Jennifer Lawrence arrives at the FOX Golden Globes afterparty on Sunday, Jan. 10, 2016, at the Beverly Hilton Hotel in Beverly Hills, Calif. (Photo by Omar Vega/Invision/AP)

Actress Jennifer Lawrence's post-Golden Globes press conference Sunday showed the phenomenon of "pphubbing" - and dialogue on its detriments - is possible in just about any place.

Pphubbing, a recent phenomenon that's been catching on between romantic partners, occurs when one person in a conversation does not look up from their device during a discussion.

My colleague Herb Scribner wrote that pphubbing leaves some people feeling depressed and puts a strain on their relationships.

But in the case of Lawrence shaming a reporter for using a phone while asking questions, the topic brought a bit of Internet-induced heat on Lawrence's part.

"You can't live behind your phone, bro," Lawrence told the journalist as he posed a question while clutching the phone. "You've got to live in the now."

As Mic noted, the reporter then asked about the upcoming Oscars, with the actress again cutting him off.

"We're at the Golden Globes," she said. "If you put your phone down, you'd know that."

The point Lawrence probably sought to make - "about the value of living in the moment rather than living in the screen of an Apple device" - isn't a bad one, Mic wrote. Maybe she's faced some serious pphubbing as of late and her frustrations over it "exploded."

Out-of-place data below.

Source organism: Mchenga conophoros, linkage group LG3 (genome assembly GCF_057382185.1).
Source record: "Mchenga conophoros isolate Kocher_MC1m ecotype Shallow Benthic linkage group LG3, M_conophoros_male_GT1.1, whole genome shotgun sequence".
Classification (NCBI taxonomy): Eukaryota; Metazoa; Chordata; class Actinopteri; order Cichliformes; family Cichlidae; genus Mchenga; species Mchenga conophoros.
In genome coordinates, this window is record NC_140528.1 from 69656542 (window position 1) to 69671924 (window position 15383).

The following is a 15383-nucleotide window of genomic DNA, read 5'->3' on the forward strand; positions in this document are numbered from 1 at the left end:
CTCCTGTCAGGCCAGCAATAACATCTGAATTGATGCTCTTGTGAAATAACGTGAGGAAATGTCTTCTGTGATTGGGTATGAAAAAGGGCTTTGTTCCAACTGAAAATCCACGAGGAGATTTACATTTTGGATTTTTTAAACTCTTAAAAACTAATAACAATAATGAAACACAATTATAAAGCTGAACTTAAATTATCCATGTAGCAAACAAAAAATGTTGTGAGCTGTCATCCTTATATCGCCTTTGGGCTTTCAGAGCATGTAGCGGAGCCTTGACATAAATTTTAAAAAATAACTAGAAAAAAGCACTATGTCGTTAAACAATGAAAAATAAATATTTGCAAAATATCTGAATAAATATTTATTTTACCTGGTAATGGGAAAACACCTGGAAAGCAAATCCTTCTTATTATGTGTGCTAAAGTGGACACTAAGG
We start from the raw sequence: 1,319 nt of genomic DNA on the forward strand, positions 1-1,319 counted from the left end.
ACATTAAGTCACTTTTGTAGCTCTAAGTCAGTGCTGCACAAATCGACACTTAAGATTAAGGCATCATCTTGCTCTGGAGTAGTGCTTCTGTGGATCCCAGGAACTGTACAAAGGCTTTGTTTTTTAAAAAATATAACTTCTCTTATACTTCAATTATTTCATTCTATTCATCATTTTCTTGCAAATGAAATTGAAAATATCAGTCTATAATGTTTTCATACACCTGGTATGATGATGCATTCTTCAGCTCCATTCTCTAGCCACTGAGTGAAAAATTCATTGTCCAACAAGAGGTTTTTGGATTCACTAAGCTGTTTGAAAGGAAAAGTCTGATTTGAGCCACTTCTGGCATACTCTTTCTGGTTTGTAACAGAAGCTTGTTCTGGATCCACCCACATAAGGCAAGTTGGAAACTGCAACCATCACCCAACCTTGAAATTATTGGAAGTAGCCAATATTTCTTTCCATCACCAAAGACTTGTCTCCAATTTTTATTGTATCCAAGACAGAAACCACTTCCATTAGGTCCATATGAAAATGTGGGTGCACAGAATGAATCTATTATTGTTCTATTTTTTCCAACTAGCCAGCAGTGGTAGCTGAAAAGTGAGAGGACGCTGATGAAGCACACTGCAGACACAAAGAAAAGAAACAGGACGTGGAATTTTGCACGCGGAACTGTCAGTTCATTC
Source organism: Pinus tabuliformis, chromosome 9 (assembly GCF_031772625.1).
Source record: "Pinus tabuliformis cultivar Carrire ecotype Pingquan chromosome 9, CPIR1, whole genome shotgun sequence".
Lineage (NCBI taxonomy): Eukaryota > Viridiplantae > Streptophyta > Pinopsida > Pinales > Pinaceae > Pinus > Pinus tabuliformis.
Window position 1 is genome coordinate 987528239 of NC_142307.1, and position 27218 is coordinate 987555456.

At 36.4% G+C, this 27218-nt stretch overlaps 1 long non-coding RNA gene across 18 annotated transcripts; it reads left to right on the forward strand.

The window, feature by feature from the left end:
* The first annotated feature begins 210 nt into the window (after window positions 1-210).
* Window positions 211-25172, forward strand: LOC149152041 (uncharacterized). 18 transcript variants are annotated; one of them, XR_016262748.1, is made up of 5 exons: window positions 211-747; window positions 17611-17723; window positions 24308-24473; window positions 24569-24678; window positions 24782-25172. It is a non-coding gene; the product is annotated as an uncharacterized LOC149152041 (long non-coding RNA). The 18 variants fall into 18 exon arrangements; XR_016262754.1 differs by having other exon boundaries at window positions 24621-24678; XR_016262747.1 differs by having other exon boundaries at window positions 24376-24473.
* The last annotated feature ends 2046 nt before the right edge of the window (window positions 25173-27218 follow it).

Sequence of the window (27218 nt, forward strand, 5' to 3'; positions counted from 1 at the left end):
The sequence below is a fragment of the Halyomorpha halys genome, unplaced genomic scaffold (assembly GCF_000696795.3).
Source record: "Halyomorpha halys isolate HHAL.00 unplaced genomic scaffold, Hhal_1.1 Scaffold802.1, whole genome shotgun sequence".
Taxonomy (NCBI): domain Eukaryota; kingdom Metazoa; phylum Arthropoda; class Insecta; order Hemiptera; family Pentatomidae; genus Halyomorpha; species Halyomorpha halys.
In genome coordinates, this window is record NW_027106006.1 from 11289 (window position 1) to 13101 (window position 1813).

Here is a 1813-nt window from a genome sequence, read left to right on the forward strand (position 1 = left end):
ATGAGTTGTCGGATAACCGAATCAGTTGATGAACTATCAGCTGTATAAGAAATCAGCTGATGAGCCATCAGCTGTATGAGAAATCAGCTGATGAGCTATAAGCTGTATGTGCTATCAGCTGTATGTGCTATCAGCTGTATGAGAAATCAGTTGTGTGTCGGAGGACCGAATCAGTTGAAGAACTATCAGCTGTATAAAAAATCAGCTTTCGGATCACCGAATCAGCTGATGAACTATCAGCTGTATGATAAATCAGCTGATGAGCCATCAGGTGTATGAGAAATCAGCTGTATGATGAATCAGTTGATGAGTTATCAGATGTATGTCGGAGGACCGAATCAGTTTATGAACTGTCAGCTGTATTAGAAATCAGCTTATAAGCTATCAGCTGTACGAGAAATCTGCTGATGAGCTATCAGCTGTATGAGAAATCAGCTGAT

However, the video indicated English might not be the first language of the reporter, E! journalist Juan Pablo Fernández-Feo, the Daily Mail wrote.

And that prompted a slew of social media critiques on Lawrence's actions.

The Guardian noted the scolding of Fernández-Feo wasn't the first time the Golden Globe-winning actress chastised people at the ceremony over phone use.

"Earlier in the night, the actor presented an award with Amy Schumer ... As the two arrived on stage, they criticized someone in the front row for their phone usage," The Guardian's report read. "'Please turn your phone off,' Schumer said. Lawrence laughed and then said: 'Can you please stop taking pictures?'"

So is Lawrence justified in her interaction with Fernández-Feo, or was it as rude as social media users indicated?

Chris Trondsen, a reporter present for the interview, did say Lawrence's comments were "lighthearted."

Mic detailed Trondsen's account of the events through tweets.

"Contrary to the Internet's belief that the reporter said the journalist was reading questions off of his phone, Chris Trondsen said he was likely filming or taking pictures, and that the exchange between Lawrence and him was lighthearted and chill," Mic's piece read.

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